An Educated Person: A Graduation Speech by Varindra Vittachi
COMMENCEMENT ADDRESS DELIVERED TO THE GRADUATING CLASS OF METROPOLITAN STATE UNIVERSITY, JUNE 25, 1988, AT NORTH HEIGHTS LUTHERAN CHURCH, ARDEN HILLS, MINNESOTA, BY THE HONORABLE VARINDRA TARZIE VITTACHI, DEPUTY SECRETARY-GENERAL (RET.) OF THE UNITED NATIONS.
I come from a culture which believes that everything and every man and woman has an inner being and an outer being. Even a word has an inner and an outer — an outer, literal meaning and an inner and deeper meaning. For language is not merely a mechanistic device to express or communicate a wish – like please pass the salt – or state a direction or a fact. That is only the outer function of words. The inner function of words is to speak the truth to ourselves and to others.
Words are the language of our dreams about what we love and fear. Words are the repositories of the values we hold most dear. That is why we associate language and education so closely, as though they were first-cousins if not brother and sister. That is why when a child in Sri Lanka, my country, needs to be taught to read the first letters, it is done with some ceremony. The child is taken by its parents to the guru down the road and presents him with a handful of betel leaves as a mark of respect and then is taught to read the first letters of the alphabet. That is the beginning of a process of education that continues through life and on through the next and the next until the cycle of birth and rebirth ceases to spin.
I have never doubted that in the beginning was the word. Yes, language is the beginning and middle and end of a conscious life. But this does not mean that those who have learned many languages are necessarily more educated than others. I know that many Americans and Britons who are robustly monolingual feel a sense of inadequacy in Europe and Asia where people almost naturally speak several languages.
You may take some comfort from my experience of many United Nations officials of my acquaintance who know six or seven languages and are illiterate in all of them. I once asked Marcel Marceau, that great genius of mime, if there were something he could not mime. He paused for a moment. He had never before been asked that question. Then he replied, “Yes. You cannot mime a lie.” What I am trying to convey here is my conviction that whatever language you learn and use, it is important to be able to hear its inner resonance, see its many facets and directions, and marvel at its wonderful ambiguities. In that sense every educated person is a poet, even if they have never written a line of verse.
To use an instance from recent scientific conjectures about the brain — the left hemisphere of the brain uses the outer language of facts and data while the right hemisphere finds meanings and patterns in them. The right hemisphere is where concept and revelation and inspiration are to be found. In an educated man or woman both functions are balanced — the inner and the outer, the left and the right, the male and female principles are balanced. That is the meaning of enlightenment, of Buddhahood.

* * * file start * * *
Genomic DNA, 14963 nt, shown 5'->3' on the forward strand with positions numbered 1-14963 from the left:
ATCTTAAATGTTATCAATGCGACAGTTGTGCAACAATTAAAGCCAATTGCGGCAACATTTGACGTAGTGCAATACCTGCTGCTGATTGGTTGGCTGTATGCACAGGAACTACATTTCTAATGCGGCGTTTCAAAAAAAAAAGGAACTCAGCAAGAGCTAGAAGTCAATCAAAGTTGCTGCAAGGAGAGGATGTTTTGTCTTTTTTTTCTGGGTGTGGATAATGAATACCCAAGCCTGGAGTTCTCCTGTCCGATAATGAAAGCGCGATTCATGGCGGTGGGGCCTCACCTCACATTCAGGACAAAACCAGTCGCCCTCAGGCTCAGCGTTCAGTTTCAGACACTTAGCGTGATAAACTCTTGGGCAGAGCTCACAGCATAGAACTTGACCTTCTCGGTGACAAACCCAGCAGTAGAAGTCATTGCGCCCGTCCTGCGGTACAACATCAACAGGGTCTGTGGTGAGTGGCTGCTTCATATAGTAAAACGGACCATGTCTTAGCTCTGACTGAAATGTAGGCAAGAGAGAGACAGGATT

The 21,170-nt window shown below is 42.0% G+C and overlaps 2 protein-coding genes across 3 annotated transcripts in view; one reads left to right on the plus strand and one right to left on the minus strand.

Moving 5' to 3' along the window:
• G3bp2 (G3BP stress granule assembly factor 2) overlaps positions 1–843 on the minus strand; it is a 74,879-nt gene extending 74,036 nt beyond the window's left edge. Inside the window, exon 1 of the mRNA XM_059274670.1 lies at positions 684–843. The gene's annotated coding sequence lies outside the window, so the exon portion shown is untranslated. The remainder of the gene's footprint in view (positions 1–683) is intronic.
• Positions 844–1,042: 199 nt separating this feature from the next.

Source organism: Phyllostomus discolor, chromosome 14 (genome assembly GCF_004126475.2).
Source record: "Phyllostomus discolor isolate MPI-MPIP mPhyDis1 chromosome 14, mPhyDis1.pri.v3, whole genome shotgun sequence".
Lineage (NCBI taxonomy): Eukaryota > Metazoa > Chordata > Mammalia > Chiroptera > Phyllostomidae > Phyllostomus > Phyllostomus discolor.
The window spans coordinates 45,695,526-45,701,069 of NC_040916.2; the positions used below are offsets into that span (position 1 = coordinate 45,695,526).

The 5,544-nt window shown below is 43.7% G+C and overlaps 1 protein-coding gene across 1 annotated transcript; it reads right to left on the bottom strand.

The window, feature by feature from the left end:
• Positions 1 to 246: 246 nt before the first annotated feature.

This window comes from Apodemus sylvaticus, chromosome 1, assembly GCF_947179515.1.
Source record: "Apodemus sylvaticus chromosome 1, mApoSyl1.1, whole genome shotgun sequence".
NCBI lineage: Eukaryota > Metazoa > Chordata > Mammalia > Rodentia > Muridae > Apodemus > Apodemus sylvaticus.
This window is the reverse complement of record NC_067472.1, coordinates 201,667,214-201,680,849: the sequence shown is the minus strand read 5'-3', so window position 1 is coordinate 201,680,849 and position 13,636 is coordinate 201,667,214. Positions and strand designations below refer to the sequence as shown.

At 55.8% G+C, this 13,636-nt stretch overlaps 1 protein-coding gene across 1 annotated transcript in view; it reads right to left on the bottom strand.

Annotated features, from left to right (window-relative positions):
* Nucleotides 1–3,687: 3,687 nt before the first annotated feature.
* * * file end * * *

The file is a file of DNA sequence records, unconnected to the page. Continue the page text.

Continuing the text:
That of course is to speak of perfection. You and I are not there yet and may never get there in this lifetime. But this is not a reason for wringing our hands in despair, for education is a process, a progression by degree — slow, immeasurably slow most of the time, but occasionally advancing to greater heights, suddenly, by the gift of revelation. All we can do, therefore, to be educated people is to be willing to see that education is not only an accumulation of information or knowledge, but a process which internalizes knowledge and transforms it into being and practice.
A university professor may have a very large fund of knowledge but also exist at a very low level ofbeing, while a peasant in an African village may have very little book knowledge but have the being of an angel. Nor is education merely a means of acquiring skill or a formal testimonial of qualification for career advancement. It is that, but much more.
Being an educated person is an end in itself. We often measure a man’s worth by the hierarchical status he has in the company he works for, by the number of college degrees he has tacked onto his name, or by the size of the material wealth he has acquired. What a travesty of the truth about life to assess a person by what he has rather than by what he is. What nonsense to imagine that education is an acquisition of college degrees or that formal education and wisdom are synonymous. Some of the wisest people in human history — Abraham, Moses, Jesus and Mohammed, who are revered by hundreds of millions for their transcendental wisdom and also for their moral teachings — had no formal education. I dare to suggest that Jesus would probably have flunked an examination for a doctorate in divinity.
I have now placed education and wisdom together here and proposed that wisdom is not necessarily identical and synonymous with education, nor is it the product of education, but a quality that grows along with education. The word “wisdom” has an accretion of many different connotations. I was once on a television program where several of us journalists were interviewing Dr Jonas Salk, the discoverer of the first polio vaccine. He had just published a pivotally significant book, Survival of the Wisest – as distinct from “fittest.” An American journalist asked him, “Dr Salk, what do you mean by wisdom?” I said to myself, “Aha! This is going to be interesting.” We Asians think we have a monopoly of wisdom. We think that the West is clever, but we are wise. So I said to myself, “How is this Westerner, Dr Salk, going to respond to this question?” Without batting an eyelid Dr Salk explained: “I think wisdom is the ability to look at the future retrospectively.”